What’s to like?
An innovative and ground-breaking release by an artist who valued creative integrity more than record sales. Hounds Of Love was a bold album to release thirty years ago, and continues to resonate with a new generation of musicians, who cite it as a major influence on their own creativity.
The low down
I can remember my first sight of Kate Bush, singing Wuthering Heights on Top Of The Pops, and thinking “weird woman, weird song”. But then what could you expect from a 14 year old whose music diet consisted of Deep Purple and Black Sabbath? Now that I’m a good deal older, a little wiser and a little more sage about eclectic artists, I can appreciate how original this must have seemed in 1978, and it still stands up well now:
Just as well Kate wasn’t relying on me to bolster her career at that point! But I didn’t really take much notice of her until Hounds Of Love bounded onto the scene in 1985, and all of a sudden, everyone was talking about her. Alas, I was still heavily into “Them Heavy People” with the advent of thrash metal, and Bush’s music just seemed too lightweight and MTV-inspired to really hold my attention.
But I did like the videos, especially Cloudbusting:
My student watering hole was one of the first to install a video jukebox, and after ten pints, watching Kate’s videos was easier on the impending hangover than watching all that fruit go round in circles in Peter Gabriel’s Sledgehammer video!
But it’s taken till now to actually sit down with one of her albums and actively listen to it. When Steven Wilson recently announced a new album in the works, he referenced several eighties albums which had influenced the writing and musical direction for his new album. One of these was Bush’s Hounds Of Love, so I thought, why not give it a go now? A sort of warm-up act if you like.
I picked up the most recent edition, a 2011 release on Bush’s Fish People label. I know an earlier edition was issued as a remaster, but whether the sound on this edition has been further tweaked is open to speculation. What I can tell you though, is that it sounds terrific, especially on headphones. I’ve been so used to hearing its songs on the radio, or in the background, so I was familiar with them, but once I slipped the headphones on it kind of felt like Dorothy opening the door in black and white and walking into the full colour of the land of Oz.
Hounds Of Love has a really detailed mix, with so much going on both speakers, and in the background, it feels a little like a 3D experience at times especially during the Ninth Wave suite, which took up the whole of side two on the original vinyl LP.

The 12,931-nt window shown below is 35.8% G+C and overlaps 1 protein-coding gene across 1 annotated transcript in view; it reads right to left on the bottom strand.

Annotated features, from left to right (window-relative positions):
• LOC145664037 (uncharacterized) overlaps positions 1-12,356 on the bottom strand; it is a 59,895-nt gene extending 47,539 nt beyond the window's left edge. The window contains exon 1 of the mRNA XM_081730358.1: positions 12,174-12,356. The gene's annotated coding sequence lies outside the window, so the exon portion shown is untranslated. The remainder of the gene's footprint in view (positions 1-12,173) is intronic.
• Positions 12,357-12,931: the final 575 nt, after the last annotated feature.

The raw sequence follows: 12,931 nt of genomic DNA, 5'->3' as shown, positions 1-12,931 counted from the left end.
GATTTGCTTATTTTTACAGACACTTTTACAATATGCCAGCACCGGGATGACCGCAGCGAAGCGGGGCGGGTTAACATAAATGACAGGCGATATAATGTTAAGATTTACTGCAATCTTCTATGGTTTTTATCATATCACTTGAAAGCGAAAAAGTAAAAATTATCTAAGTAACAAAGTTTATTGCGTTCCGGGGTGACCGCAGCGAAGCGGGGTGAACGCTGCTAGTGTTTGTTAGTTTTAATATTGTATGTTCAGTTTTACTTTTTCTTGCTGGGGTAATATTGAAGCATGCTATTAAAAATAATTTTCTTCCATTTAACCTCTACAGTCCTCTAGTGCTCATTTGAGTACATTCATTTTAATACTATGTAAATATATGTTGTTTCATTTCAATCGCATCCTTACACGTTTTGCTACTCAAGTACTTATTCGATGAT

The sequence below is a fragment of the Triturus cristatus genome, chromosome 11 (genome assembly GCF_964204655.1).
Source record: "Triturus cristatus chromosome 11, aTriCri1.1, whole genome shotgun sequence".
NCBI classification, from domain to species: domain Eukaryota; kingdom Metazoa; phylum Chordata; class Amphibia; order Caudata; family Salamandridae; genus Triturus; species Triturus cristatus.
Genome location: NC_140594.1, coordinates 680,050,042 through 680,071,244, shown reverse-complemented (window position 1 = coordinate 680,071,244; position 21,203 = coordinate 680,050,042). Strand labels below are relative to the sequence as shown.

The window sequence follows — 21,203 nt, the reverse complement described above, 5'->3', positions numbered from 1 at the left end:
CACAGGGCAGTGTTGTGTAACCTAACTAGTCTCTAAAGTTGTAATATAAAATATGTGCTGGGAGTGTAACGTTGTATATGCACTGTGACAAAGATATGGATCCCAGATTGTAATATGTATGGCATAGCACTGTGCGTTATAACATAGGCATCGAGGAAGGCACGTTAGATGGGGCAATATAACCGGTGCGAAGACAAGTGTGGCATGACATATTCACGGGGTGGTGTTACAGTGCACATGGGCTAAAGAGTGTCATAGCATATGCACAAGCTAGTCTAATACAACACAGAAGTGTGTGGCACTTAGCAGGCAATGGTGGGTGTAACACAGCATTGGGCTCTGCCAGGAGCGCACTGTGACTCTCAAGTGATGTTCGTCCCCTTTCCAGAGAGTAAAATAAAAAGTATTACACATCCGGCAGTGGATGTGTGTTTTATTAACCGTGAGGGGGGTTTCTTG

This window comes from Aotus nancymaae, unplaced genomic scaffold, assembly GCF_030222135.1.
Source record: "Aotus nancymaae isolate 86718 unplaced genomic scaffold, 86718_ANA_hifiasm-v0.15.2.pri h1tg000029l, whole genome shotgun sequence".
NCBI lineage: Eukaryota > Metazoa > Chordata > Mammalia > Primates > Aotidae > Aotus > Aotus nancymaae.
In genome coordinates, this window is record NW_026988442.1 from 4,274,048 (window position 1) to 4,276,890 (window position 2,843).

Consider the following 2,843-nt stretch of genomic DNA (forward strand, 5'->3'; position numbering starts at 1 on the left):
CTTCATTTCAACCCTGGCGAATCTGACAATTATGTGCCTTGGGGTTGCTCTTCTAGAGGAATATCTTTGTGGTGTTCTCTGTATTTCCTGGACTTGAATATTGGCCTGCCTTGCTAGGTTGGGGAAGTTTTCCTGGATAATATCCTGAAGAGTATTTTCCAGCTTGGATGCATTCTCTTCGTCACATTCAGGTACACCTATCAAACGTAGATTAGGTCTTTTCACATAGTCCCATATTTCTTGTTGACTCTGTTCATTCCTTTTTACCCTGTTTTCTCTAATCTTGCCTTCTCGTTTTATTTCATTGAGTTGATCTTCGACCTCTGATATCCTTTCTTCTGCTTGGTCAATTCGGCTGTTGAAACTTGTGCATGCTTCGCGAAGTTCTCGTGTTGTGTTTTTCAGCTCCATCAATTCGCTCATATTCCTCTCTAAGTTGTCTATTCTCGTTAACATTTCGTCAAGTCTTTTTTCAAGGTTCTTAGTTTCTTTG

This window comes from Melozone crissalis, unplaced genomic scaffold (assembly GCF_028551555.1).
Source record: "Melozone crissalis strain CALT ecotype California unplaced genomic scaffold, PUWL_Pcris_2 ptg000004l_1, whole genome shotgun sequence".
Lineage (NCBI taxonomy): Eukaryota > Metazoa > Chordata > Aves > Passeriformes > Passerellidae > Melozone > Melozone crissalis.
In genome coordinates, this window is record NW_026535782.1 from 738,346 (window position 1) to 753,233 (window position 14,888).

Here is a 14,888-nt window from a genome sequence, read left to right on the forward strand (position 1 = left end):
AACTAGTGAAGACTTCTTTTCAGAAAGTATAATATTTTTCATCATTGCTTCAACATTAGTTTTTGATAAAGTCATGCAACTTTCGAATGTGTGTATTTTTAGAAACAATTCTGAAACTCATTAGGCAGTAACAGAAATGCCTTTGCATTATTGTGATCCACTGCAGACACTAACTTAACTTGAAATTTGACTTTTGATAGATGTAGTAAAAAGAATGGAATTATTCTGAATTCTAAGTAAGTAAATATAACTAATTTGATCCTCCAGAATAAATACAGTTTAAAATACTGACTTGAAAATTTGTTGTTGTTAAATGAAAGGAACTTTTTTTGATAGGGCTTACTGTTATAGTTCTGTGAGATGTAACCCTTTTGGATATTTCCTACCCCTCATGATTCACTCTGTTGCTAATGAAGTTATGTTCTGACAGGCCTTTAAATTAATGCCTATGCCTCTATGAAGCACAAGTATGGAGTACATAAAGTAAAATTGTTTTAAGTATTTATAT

Apparently Bush took an alternative approach to recording the album, initially by crafting demo versions of each song, but then instead of re-recording them from scratch, she simply built added layers onto the demos, continually overdubbing and remixing along the way. I guess that shows how highly she regarded those first takes, trying to retain that sense of originality and adventure that can sometimes end up buried in endless retakes.
It took her a year to complete the recordings to her satisfaction, and you have to respect her for sticking to her guns and not letting record label pressure rush her into delivering a compromise. At that point in her career, sales were dropping and the label were getting a bit antsy about their investment. But as with so many outstanding albums, sometimes you simply have to trust that the artist knows what they’re doing and have a little faith in the end result – the wait is usually worth it.
Interestingly, as I listened across the whole album, I was struck by how much its overall feel had in common with Peter Gabriel’s album So, which came a year later. Looking back, it’s no surprise that Bush and Gabriel duetted on his song Don’t Give Up, given how much they had in common – artists committed to art before commerce, and constantly seeking to innovate and evolve on their own terms. Both also made considerable use of the emerging Fairlight synthesiser and its sampling technology to adapt existing instruments and sounds into something new and ground breaking.
Incidentally, So is also referenced by Steven Wilson as a major influence on his new album, so perhaps I’ll get round to sharing some thoughts on that album in a future article.
I could wax lyrical about each of the songs on Hounds, but that’s already been accomplished by others far more intimate with Bush’s music than myself. What I can say however, is that it’s very much a complete album and works best if you take the time to listen to it in one sitting, especially the Ninth Wave suite. It’s so full of ideas and sounds and different musical styles, ranging from gentle piano refrains to jigs and reels, from collages of sound to arrangements that sit comfortably within the realms of prog rock. Does it represent an artist’s indulgence? Possibly.
Still, the artist herself clearly stood by it when she chose it as the centrepiece of her show during brief return to live performance in 2014. I know a lot of fans are disappointed that those performances are only available on cd, with Bush declining to release the filmed version. But I rather like the idea of going back to the original version on Hounds and letting my imagination conjure up images instead.
If Steven Wilson is referencing Hounds Of Love as a major influence on his new album then he’s setting a high bar for his music to match, not least because Hounds is so well produced. My wife used it as the album to demo sound systems when we were in the market for a new hi-fi, and that was twenty years ago using the first pressing of the cd. Even back then it sounded good.
Interestingly, I saw an interview where Wilson admitted he’s extended an offer to Bush to remix her earlier albums…..he’s still waiting for a response.